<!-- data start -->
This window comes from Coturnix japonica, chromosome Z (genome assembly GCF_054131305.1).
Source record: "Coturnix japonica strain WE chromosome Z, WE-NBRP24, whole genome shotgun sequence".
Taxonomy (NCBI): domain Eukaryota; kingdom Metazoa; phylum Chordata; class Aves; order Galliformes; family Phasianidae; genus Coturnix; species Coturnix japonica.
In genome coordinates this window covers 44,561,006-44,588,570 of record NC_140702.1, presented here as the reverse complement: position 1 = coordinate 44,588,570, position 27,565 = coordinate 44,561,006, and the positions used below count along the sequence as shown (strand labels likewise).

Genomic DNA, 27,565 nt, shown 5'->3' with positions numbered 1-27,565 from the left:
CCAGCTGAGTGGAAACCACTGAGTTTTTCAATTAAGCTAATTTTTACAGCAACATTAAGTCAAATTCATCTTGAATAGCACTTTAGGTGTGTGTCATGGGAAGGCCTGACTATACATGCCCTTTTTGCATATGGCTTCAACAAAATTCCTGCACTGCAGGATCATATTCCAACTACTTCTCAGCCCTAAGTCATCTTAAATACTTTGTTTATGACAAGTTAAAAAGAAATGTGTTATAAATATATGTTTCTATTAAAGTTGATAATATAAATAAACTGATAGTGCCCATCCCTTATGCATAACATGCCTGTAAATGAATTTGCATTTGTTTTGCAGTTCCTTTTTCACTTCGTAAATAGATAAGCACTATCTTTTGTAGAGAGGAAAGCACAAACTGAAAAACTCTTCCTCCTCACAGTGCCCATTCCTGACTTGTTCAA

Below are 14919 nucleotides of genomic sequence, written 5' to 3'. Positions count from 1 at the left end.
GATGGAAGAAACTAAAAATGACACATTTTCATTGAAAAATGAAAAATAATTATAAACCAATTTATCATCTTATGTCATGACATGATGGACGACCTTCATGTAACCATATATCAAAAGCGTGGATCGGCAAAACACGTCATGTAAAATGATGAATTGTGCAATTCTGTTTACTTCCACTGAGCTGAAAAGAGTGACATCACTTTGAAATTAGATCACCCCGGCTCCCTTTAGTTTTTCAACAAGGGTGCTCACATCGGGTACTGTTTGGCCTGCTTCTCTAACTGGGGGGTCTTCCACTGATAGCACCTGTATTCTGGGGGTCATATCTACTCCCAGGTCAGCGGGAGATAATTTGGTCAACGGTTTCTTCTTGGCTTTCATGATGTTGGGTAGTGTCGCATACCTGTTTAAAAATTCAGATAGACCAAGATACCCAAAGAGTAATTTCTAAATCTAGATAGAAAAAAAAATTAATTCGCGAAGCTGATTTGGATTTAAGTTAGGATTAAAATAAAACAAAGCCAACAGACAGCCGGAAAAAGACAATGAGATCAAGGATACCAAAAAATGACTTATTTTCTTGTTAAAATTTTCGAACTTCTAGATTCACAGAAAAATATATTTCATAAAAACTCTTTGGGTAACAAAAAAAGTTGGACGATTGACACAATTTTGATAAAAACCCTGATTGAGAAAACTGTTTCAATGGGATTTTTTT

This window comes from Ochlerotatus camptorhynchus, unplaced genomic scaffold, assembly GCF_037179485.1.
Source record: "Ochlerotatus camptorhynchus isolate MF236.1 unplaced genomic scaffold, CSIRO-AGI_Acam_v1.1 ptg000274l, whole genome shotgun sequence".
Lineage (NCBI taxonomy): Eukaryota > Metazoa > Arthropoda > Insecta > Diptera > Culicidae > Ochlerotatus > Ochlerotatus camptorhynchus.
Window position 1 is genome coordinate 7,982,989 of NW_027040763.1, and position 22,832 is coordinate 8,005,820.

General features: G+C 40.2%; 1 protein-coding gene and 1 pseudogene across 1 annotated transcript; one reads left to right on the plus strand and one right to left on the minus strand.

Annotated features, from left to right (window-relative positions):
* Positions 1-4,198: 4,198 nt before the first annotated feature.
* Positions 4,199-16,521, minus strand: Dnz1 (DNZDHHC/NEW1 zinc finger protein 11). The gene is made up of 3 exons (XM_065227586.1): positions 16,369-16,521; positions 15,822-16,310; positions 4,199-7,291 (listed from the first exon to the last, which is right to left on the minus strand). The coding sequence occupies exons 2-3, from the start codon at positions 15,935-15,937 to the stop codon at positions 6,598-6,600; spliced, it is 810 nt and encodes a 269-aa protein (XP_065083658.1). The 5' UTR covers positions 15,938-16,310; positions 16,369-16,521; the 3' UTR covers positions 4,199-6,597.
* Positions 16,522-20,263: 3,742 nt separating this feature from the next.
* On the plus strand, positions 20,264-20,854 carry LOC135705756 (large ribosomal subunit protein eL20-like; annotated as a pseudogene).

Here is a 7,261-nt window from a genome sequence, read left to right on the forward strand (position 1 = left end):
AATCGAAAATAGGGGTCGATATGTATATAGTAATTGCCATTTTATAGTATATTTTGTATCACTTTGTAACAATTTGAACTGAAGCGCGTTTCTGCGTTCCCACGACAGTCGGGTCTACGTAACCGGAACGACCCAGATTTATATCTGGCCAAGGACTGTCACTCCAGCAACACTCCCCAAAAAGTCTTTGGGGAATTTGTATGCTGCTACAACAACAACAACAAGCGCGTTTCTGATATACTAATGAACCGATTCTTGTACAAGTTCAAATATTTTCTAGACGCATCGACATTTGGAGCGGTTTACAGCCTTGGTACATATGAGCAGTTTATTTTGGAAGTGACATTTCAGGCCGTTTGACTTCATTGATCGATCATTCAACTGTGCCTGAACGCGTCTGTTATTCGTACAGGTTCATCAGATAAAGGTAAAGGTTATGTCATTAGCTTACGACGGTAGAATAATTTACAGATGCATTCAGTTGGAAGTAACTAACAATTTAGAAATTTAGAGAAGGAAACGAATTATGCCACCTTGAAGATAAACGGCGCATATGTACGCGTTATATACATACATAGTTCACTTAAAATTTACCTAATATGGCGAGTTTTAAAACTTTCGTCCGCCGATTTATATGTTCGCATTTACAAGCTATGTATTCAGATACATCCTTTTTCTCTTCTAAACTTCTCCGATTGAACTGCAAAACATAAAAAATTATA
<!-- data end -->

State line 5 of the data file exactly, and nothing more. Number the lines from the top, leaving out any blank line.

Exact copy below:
Genomic DNA, 27,565 nt, shown 5'->3' with positions numbered 1-27,565 from the left: